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PET Handbook, Sample Papers (Paper 3, Speaking) by cot14472


									Paper 3: Speaking                                                           involving both candidates; a one-minute long turn and a
                                                                            follow up discussion.
Paper Format
This paper contains four parts.                                             Timing
                                                                            10–12 minutes per pair of candidates.
The standard format is two candidates and two examiners.
One examiner acts as both assessor and interlocutor and
manages the interaction by asking questions and setting up                  Candidates are assessed on their performance throughout the
the tasks. The other acts as assessor and does not join in the              test.
                                                                            There are a total of 25 marks in Paper 3, making 25% of the
Task Types                                                                  total score for the whole examination
Short exchanges with the examiner; a collaborative task

Part Task Type and Format                                                      Task Focus                                          Timing
1        Each candidate interacts with the interlocutor.                       Giving information of a factual, personal kind.     2–3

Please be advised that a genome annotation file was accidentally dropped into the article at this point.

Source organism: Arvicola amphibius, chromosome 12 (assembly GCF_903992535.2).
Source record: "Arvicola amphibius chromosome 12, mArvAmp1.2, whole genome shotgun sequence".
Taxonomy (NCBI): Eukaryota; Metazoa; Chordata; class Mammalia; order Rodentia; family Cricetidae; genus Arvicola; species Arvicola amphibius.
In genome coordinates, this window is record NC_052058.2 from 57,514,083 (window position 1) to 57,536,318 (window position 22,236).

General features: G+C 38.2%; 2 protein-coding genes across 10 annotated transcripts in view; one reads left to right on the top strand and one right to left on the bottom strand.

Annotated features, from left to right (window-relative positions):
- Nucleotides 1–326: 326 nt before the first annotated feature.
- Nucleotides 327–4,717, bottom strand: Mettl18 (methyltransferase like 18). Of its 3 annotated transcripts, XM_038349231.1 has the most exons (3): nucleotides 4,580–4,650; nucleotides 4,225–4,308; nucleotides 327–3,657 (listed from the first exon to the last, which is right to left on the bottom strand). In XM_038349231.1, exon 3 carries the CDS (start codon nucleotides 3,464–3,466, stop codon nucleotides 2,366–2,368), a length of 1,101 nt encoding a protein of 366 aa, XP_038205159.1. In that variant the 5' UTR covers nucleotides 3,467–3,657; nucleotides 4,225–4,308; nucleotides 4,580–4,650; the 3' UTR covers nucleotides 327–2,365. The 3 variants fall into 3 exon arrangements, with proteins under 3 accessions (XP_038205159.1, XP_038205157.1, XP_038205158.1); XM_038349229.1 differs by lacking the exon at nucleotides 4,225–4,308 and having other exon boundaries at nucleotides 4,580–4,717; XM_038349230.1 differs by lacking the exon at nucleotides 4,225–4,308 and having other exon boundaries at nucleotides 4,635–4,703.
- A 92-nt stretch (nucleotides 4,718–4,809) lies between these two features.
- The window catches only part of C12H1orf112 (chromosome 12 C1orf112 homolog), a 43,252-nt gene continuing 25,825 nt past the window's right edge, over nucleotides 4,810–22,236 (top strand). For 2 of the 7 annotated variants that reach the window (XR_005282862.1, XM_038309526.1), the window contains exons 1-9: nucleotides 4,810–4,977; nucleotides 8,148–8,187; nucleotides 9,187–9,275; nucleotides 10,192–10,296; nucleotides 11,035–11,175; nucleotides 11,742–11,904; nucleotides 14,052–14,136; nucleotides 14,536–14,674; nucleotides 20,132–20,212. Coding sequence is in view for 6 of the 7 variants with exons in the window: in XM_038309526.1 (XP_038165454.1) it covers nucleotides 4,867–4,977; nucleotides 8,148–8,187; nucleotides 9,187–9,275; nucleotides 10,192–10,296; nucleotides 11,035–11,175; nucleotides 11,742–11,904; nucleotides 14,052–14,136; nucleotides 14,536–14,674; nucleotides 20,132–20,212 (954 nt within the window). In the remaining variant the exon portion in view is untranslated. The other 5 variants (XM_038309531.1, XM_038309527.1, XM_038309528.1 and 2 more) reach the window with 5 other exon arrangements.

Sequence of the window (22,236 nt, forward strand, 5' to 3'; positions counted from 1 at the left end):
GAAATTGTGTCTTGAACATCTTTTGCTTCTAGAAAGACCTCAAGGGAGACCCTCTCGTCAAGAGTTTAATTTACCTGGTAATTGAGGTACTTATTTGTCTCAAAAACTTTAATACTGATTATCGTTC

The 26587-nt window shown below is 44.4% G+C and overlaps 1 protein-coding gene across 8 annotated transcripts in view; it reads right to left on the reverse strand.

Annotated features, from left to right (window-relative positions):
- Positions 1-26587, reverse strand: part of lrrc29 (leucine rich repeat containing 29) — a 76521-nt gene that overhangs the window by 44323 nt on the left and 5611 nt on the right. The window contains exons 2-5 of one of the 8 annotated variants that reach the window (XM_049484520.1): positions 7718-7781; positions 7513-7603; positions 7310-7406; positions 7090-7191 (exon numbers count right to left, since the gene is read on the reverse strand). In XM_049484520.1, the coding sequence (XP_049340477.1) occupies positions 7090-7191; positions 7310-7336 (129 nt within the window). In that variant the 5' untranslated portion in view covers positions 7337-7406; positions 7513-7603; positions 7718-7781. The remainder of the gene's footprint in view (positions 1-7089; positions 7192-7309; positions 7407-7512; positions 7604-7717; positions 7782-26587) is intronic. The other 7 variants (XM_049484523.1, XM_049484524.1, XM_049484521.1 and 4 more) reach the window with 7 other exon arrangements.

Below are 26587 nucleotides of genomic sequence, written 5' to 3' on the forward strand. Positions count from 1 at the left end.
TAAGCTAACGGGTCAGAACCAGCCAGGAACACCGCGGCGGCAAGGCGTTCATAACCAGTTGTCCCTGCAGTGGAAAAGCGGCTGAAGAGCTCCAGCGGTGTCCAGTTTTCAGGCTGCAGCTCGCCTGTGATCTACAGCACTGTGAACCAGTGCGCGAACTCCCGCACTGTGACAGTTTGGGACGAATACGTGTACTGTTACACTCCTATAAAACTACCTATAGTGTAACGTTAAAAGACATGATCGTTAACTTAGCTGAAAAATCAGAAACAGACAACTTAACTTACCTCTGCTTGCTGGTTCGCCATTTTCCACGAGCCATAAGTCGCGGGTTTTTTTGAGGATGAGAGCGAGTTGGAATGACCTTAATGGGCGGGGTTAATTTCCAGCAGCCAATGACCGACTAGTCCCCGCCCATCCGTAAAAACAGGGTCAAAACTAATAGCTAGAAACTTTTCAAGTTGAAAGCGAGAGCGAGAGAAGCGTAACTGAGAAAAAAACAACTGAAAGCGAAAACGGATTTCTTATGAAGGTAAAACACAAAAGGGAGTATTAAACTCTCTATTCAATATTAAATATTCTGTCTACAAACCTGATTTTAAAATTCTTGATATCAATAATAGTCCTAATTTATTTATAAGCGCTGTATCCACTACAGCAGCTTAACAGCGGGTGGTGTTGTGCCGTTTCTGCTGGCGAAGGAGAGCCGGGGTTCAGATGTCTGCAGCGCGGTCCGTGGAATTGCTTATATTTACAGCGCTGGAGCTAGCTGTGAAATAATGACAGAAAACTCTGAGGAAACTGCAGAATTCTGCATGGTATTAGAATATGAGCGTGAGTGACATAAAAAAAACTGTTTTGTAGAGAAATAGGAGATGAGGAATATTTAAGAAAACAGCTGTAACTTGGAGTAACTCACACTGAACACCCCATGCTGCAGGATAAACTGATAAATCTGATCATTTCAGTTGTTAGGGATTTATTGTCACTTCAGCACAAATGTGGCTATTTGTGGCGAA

The interlocutor asks the candidates questions in turn, using         The candidates repond to questions about            minutes
         standardised questions.                                               present circumstances, past experiences and
                                                                               future plans.
2        Simulated situation. Candidates interact with each other.             Using functional language to make and respond 2–3
         Visual stimulus is given to the candidates to aid the discussion      to suggestions, discuss alternatives, make    minutes
         task. The interlocutor sets up the activity using a standardised      recommendations and negotiate agreement.
3        Extended turn.                                                        Describing photographs and managing                 3
         A colour photograph is given to each candidate in turn and            discourse, using appropriate vocabulary, in a       minutes
         they are asked to talk about it for up to a minute. Both              longer turn.